Considering the collectivistic nature of Latino cultures, the emphasis on strengthening and rebuilding of family connection and attunement was especially crucial for supporting recovery. Given the unique impact of immigration separation on relationships, skill-development, and communication, tailored interventions such as the current group therapy model are warranted. As expected, we experienced challenges along the way in this effort. Our challenges included inconsistent attendance for some families (given their limited financial, transportation, and caregiving resources), reactions to the sensitive content (some individual and follow-up sessions were needed), and the difficulty of addressing the diversity of separation experiences in a group format.

Nonetheless, the successes were substantial and we continue to develop the intervention model and the format and context in which it is delivered. For example, current efforts are underway to provide education and training on this intervention model in local schools such that school-based mental health staff can implement similar interventions to make these services more accessible to Latino immigrant students and families.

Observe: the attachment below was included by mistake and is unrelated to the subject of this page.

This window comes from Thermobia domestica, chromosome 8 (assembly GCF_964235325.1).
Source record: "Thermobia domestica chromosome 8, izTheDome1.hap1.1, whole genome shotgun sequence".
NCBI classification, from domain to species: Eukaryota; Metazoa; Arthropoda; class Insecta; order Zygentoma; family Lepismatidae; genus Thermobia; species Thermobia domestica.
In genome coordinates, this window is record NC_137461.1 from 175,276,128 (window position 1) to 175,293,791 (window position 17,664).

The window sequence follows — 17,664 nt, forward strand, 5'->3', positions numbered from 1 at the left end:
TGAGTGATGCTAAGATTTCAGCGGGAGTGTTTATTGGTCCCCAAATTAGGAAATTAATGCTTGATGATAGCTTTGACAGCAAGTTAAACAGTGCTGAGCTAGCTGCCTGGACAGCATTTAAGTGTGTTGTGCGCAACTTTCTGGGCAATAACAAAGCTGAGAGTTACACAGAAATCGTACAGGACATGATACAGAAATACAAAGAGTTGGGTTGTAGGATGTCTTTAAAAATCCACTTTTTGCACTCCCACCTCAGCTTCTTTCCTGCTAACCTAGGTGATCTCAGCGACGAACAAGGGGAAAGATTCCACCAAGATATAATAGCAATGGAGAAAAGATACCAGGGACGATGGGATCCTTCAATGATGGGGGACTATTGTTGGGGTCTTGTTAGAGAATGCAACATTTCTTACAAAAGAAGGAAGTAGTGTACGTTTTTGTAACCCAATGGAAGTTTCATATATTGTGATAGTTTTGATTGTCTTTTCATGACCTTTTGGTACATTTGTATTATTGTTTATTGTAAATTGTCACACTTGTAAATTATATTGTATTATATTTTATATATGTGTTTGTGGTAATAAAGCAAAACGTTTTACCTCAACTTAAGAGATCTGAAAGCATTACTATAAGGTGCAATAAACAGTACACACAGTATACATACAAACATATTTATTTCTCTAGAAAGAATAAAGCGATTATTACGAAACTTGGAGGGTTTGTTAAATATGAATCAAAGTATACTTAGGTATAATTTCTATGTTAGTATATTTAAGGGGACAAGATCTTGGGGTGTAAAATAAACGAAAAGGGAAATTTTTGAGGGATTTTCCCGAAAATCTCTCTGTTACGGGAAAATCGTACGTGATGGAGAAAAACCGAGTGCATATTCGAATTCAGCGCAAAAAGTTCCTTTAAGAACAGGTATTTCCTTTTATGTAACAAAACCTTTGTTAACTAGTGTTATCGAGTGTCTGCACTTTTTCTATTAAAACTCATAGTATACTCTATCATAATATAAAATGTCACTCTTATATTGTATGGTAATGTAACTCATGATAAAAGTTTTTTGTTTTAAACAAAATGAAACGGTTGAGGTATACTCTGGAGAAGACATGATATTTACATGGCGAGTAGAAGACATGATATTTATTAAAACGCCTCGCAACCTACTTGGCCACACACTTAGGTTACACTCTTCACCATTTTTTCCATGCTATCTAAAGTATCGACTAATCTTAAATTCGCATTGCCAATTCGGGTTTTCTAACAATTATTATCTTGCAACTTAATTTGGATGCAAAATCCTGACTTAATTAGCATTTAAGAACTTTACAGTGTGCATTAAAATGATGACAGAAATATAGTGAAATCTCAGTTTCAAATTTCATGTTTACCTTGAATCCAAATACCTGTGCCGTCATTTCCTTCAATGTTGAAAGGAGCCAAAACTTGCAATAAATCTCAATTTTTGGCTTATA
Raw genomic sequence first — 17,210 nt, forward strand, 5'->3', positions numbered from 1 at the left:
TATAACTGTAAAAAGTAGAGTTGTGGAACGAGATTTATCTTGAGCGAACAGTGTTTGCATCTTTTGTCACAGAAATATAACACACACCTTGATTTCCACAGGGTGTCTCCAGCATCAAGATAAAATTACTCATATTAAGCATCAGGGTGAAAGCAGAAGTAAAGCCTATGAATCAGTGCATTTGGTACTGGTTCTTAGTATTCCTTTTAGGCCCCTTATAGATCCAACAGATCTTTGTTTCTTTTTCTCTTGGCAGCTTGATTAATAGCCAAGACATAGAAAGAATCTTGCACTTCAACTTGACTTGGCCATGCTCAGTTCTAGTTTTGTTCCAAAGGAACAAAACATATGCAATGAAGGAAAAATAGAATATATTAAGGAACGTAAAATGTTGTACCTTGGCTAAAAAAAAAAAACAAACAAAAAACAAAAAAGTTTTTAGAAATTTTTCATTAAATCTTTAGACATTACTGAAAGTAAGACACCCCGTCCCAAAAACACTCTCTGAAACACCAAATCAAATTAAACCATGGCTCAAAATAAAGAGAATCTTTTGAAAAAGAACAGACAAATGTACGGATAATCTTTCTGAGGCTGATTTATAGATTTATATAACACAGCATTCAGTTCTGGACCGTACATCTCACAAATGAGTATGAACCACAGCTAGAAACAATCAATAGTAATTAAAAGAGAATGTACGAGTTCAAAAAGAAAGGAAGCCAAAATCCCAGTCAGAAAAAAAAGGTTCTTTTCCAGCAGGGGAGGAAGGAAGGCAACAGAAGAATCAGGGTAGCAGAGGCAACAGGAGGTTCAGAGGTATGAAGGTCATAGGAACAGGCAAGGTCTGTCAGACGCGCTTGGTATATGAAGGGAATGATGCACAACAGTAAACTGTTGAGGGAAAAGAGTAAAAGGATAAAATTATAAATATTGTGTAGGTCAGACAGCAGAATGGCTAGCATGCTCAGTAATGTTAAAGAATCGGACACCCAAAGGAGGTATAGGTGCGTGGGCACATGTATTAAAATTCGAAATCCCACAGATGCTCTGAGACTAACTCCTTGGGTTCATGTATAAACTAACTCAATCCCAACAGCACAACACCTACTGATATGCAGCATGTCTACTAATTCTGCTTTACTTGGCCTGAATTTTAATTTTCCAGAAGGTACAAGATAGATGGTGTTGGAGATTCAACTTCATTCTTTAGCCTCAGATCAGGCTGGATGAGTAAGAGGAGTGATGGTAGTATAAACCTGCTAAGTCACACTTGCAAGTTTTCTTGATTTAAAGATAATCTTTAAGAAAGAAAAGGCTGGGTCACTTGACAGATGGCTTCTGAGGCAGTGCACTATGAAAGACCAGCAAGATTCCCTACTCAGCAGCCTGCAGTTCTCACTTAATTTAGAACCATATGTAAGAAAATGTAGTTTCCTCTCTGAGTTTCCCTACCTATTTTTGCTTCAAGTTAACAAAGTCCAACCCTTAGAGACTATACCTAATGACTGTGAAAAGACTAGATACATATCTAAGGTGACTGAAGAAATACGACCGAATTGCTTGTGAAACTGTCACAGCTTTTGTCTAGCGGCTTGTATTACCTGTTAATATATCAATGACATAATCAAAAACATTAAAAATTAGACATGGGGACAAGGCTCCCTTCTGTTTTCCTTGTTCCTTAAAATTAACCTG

As the pattern of immigration to the U.S. from Latin America continues, it will be important for trauma-informed clinicians and service providers to strive to develop and disseminate treatment interventions that meet the unique challenges faced by immigrant families.

About the Authors

Ryan Matlow, PhD, is a licensed clinical psychologist on faculty in the Department of Psychiatry and Behavioral Sciences at Stanford University. He is an associate director of Stanford’s Early Life Stress and Pediatric Anxiety Program. His clinical and research efforts focus on understanding and addressing the impact of stress, adversity, and trauma in children and families with an emphasis on engaging historically underserved communities.